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Manufacturing in the USA. Plastics seem to be something widely available.

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  • Max McGrumpy
    replied
    Originally posted by partsproduction View Post
    Polymers, the perfect planned obsolescence material, even better than Zamak. But what American industry really needs is honesty.

    Make products so they will last 100 years and America will take all the markets back.
    The right material for the right application. I studied the applications and properties side of the equation, so I know there are materials out there that can basically do anything you dream up.

    Problem is how much do you want to spend.

    Oh you don't. Well then we have materials for that too.

    And you want to catastrophically fail. And be utterly un-glue-able right? I can do that.

    And we have 50 shades of grey, 1,000 shades of pink, and all the black you can handle.

    Very discouraging to sit through a design meeting, pick materials for performance and ease of manufacture and then be told "make it out of ABS because it's the cheapest. Doesn't matter that it's a mother4ucker to mold, doesn't matter that we run 50% scrap, it's cheap and it fails in service.

    That's just the tip of it though. I've watched some pretty amazing dog-and-pony shows over the years, most of which had the end result of driving business overseas and companies out of business. LISTEN when someone provides a solution. Doesn't have to be me -- the answer is right there at your fingertips. We can do this, companies ARE doing it... why drive yourself out of business in a fit of stubborn ego-fueled stupidity...?

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  • RB211
    replied
    Originally posted by partsproduction View Post
    Polymers, the perfect planned obsolescence material, even better than Zamak. But what American industry really needs is honesty.

    Make products so they will last 100 years and America will take all the markets back.
    Well, just follow Honda, Yamaha, and Toyota's lead...

    Leave a comment:


  • partsproduction
    replied
    Polymers, the perfect planned obsolescence material, even better than Zamak. But what American industry really needs is honesty.

    Make products so they will last 100 years and America will take all the markets back.

    Leave a comment:


  • RB211
    replied
    Simply don't live in a "right to work" state, like Florida, unless you are a business owner or a pilot.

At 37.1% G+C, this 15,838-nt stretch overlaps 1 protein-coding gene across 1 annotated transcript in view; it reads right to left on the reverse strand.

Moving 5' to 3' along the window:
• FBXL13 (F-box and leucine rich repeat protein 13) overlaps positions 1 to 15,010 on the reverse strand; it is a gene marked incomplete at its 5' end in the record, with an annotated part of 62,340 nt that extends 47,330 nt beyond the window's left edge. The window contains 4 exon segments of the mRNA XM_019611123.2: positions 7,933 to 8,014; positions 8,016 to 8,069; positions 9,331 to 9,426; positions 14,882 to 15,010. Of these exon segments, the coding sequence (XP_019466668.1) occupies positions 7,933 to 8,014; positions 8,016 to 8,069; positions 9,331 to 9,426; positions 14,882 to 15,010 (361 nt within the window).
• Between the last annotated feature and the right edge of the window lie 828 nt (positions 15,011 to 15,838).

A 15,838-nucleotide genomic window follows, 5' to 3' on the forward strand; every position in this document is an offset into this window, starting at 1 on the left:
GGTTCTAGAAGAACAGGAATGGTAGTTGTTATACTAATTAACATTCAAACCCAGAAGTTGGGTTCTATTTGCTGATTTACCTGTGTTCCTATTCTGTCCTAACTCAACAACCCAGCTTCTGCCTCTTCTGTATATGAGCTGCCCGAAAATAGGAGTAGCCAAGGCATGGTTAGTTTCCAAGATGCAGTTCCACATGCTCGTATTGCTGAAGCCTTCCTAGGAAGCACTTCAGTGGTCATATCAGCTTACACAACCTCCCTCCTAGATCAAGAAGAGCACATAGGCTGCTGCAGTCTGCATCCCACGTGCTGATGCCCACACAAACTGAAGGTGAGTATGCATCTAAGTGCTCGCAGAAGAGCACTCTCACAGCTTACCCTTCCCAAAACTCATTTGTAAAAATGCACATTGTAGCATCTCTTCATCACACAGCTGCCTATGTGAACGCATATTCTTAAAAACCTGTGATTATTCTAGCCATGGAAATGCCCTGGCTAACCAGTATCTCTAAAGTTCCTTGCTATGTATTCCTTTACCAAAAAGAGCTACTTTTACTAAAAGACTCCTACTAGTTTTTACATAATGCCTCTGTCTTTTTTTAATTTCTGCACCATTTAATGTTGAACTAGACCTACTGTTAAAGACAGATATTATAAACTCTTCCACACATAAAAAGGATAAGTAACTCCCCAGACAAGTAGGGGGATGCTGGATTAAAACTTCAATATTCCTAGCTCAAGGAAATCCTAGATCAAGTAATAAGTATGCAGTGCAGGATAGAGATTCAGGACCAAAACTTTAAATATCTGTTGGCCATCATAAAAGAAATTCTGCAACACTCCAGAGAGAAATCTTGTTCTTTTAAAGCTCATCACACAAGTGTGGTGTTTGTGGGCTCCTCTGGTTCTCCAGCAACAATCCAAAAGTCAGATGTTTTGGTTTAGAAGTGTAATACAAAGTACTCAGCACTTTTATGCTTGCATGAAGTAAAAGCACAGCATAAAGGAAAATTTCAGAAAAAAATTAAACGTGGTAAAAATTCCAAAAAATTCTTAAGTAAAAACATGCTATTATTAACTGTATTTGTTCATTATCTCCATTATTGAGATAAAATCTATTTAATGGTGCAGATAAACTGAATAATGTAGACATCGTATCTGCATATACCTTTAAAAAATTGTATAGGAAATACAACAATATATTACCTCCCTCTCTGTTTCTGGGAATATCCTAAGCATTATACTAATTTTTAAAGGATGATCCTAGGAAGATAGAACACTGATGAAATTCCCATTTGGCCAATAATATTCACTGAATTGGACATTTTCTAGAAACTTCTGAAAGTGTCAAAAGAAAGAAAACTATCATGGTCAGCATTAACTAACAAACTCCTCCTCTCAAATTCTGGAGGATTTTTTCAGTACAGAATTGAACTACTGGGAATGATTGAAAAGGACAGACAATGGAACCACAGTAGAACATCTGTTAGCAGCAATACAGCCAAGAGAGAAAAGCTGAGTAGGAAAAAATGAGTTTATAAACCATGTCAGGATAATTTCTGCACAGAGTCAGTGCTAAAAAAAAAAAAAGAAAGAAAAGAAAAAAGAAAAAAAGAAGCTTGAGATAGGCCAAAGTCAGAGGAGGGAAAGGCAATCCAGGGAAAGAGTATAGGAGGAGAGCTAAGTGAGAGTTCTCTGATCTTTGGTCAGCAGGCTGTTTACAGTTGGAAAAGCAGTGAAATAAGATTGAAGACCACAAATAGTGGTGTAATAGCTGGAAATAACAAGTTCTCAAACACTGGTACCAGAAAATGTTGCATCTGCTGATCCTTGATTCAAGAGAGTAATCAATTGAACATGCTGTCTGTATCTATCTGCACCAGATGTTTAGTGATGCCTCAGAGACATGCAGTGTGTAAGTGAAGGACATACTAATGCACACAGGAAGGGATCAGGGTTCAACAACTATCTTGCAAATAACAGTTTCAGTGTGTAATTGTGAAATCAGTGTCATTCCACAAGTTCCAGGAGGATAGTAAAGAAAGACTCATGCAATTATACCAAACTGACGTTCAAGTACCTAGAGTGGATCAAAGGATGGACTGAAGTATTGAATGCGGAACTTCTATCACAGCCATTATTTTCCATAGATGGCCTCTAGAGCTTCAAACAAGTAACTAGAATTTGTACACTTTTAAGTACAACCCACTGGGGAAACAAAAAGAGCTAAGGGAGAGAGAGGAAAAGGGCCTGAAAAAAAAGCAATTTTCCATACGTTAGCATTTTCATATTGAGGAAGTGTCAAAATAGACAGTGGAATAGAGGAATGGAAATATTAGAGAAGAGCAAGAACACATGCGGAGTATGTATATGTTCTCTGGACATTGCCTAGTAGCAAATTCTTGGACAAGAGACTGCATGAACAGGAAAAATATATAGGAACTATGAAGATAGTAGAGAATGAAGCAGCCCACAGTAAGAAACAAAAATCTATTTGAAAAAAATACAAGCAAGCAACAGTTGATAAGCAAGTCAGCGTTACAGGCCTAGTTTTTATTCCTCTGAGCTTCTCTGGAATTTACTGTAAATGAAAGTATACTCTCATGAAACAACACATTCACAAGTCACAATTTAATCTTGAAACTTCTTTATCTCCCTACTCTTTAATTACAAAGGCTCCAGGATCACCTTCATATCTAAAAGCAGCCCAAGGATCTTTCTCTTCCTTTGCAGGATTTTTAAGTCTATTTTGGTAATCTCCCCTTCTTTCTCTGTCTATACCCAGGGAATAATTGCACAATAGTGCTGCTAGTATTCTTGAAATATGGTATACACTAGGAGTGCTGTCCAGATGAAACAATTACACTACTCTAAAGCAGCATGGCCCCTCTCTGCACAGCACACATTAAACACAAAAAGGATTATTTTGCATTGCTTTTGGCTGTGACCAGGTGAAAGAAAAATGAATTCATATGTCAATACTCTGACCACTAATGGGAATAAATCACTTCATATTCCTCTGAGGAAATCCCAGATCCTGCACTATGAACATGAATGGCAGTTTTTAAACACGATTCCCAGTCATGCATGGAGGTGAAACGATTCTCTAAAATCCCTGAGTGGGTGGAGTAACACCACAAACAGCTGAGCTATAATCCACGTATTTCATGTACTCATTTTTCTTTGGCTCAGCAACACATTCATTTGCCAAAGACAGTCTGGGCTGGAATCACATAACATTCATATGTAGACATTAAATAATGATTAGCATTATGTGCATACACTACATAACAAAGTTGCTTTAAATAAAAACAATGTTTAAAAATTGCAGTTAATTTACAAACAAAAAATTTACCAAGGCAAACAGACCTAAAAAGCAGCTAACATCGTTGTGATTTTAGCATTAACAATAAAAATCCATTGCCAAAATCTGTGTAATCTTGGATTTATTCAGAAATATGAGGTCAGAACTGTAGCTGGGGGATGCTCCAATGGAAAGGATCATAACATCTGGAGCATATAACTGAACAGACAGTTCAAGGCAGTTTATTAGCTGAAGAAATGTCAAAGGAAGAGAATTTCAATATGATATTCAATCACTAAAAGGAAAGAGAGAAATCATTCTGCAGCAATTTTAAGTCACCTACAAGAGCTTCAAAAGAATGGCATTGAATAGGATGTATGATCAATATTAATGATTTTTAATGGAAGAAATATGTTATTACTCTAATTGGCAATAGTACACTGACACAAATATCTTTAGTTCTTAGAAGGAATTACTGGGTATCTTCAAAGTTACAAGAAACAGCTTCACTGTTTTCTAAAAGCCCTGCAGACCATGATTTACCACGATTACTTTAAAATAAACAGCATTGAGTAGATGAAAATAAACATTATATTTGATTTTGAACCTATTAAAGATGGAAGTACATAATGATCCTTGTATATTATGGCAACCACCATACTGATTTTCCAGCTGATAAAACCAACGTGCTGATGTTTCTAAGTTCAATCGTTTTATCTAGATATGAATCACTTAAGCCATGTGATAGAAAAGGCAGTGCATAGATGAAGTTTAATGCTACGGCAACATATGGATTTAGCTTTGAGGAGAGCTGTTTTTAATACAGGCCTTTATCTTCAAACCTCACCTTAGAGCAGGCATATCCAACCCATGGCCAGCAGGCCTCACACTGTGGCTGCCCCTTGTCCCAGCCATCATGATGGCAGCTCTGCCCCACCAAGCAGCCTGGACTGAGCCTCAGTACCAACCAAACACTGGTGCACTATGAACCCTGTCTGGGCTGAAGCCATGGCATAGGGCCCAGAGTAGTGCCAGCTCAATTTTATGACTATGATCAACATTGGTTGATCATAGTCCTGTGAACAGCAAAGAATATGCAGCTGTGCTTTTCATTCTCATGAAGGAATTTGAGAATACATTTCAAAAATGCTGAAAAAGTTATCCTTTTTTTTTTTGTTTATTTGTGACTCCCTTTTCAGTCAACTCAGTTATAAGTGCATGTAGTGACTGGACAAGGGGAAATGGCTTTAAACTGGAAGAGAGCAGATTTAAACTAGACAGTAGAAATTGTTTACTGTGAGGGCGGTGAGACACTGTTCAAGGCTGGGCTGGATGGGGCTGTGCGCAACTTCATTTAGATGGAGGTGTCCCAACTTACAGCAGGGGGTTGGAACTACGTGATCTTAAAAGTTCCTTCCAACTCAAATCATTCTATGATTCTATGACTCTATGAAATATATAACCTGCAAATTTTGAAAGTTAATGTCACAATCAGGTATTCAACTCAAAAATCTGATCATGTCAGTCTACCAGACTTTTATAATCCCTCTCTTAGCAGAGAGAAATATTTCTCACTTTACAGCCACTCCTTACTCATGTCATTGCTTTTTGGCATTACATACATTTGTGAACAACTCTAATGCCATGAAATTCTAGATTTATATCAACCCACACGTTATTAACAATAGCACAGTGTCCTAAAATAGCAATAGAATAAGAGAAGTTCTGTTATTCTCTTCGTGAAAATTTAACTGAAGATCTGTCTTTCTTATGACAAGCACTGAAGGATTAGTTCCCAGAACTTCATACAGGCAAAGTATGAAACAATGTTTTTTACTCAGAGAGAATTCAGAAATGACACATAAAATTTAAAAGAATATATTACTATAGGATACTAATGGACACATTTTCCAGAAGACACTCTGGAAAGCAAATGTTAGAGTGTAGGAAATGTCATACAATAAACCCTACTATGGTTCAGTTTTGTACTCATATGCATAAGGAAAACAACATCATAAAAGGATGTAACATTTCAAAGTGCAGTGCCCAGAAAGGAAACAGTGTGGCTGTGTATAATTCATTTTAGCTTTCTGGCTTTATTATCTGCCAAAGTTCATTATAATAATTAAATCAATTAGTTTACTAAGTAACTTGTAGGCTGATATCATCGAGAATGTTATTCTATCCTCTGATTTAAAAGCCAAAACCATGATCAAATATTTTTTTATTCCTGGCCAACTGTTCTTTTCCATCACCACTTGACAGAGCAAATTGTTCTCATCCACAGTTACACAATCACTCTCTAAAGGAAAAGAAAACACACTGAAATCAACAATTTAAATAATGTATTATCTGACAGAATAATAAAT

Leave a comment:


  • Max McGrumpy
    replied
    Originally posted by reggie_obe View Post
    Well, just spoke with two Cinematographers, one in Finland, one on the west coast of the USA who shoot almost exclusively on 16 and 35mm movie film. Both insist that all Kodak film is produced in Rochester, one said building 38 specifically. Nothing of the sort is made in China and relabeled.
    I will look into that! Building 38... Where is my old site-map...

    Leave a comment:


  • reggie_obe
    replied
    Originally posted by Max McGrumpy View Post
    Tell this to the tens of thousands of Rochester workers who were let go, who watched Kodak Park close down and every asset be sold off.

    Total volume of film sold would barely keep one line running, odds are it'll be made overseas and reboxed with a Kodak logo. Same as all their other products. Anything "made in rochester" is just done so for publicity.
    Well, just spoke with two Cinematographers, one in Finland, one on the west coast of the USA who shoot almost exclusively on 16 and 35mm movie film. Both insist that all Kodak film is produced in Rochester, one said building 38 specifically. Nothing of the sort is made in China and relabeled.

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  • Max McGrumpy
    replied
    Originally posted by reggie_obe View Post
    Bankruptcy yes, out of business no. Their film business is actually doing quite well since Fuji no longer makes 16 or 35mm filmstock. They also expect to do well with the release of their super8 film camera this year.
    Tell this to the tens of thousands of Rochester workers who were let go, who watched Kodak Park close down and every asset be sold off.